And, wouldn’t you know, it’s like soup from a stone, I made it when we had “nothing to go with it.”
The above excerpt is from a May 2010 post wherein I detailed an argument with Voldemort regarding food. Looking back on it now, the food was not the reason for the argument. My unwillingness to always bend to his will was the reason for most of our arguments. But that’s not the reason I went looking for this post today.
I thought about this post while preparing my lunch this afternoon. Before I tell you about the lunch, though, I want to rewind to last night.
I got off of work and thought I was going to be shopping for some food my mother could feed my kiddos while they go out of town for two days to participate in what Luna calls a “cow wow”. The girls will be fully decked out in regalia and enjoy dancing and Native prayers. It’s a good experience for them culturally. Anyway, it turned out my helpful four year old had removed the shopping list from my purse and when I called my mother to ask for a verbal list, my mother was too distracted from the same sweet child’s rampaging fit over something or other to be able to provide me with any feedback so we resolved to do the shopping trip this morning instead (which we did).
Still at the store, hungry, tired, and knowing I would still need to feed me for the next few days even though the girls would be gone, I went looking for quick meal options that still worked with my new gallstone-friendly diet. I settled on preseasoned boneless, skinless chicken breasts. Those, I reasoned, could be a sandwich or part of a salad or served with a side of veggies or something.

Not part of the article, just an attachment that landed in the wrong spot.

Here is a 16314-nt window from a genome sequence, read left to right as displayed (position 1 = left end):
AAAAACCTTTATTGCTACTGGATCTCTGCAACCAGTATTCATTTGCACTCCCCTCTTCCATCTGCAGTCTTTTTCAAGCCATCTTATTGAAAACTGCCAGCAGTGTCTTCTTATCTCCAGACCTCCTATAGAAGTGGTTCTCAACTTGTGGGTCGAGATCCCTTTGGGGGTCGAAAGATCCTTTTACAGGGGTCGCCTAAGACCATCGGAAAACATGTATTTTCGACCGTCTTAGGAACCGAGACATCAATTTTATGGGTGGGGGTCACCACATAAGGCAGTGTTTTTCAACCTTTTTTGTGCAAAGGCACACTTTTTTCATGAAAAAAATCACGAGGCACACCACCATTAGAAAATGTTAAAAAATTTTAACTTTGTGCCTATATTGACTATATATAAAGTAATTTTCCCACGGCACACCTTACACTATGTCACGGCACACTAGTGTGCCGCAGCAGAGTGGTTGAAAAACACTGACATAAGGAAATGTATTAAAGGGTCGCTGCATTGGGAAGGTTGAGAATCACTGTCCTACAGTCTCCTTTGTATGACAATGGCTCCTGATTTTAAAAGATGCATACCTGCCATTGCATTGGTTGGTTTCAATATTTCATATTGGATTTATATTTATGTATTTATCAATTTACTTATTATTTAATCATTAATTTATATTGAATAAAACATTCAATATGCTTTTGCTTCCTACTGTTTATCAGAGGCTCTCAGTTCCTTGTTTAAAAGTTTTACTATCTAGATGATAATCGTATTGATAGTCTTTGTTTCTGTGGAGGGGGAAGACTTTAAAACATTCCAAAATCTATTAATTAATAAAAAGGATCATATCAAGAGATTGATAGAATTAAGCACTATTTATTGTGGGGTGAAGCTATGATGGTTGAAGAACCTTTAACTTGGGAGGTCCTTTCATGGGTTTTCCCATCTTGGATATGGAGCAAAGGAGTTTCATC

After also selecting a brick of Vermont Extra Sharp Cheddar (okay, so very bad as are many dairy products for me but I love it and it’s okay in small portions). I steered the cart towards the produce section, knowing that fresh vegetables are always a better option than anything on the many other isles that I normally would have browsed.
In the produce section, I grabbed a head of green leaf lettuce (I wanted red but it all looked wilted), a bunch of parsley, some radishes, some sweet-on-the-vine mini-peppers, some leaks, and some snap peas. This was all random “oo that looks yummy” type stuff.
But this afternoon, hungry and not wanting to spend a lot of time on lunch, I combined all of the above and two poached eggs (except I don’t know if it counts as poaching when you crack them into a bowl and microwave them for two minutes…) into a bowl. I lightly drizzled (as opposed to dowsing) the whole concoction with Balsamic vinaigrette dressing and mmmmmmmmmmmm.
And this time, the world’s best salad wasn’t preceded by a fight with a disgruntled spouse, which probably added to the flavor. Salads are meant to be organic in their design. What I mean is, you don’t have to plot a salad. There’s no need to shovel specific ingredients into the bowl, and you don’t have to uproot yourself from your home and run to the store to get a forgotten item. There’s no pot to wash when you’re done, and the only dishes you will soil are your bowl and fork (and perhaps a knife).
Having run out of gardening puns, she decided to instead talk in third person and tell the readers to have a great day.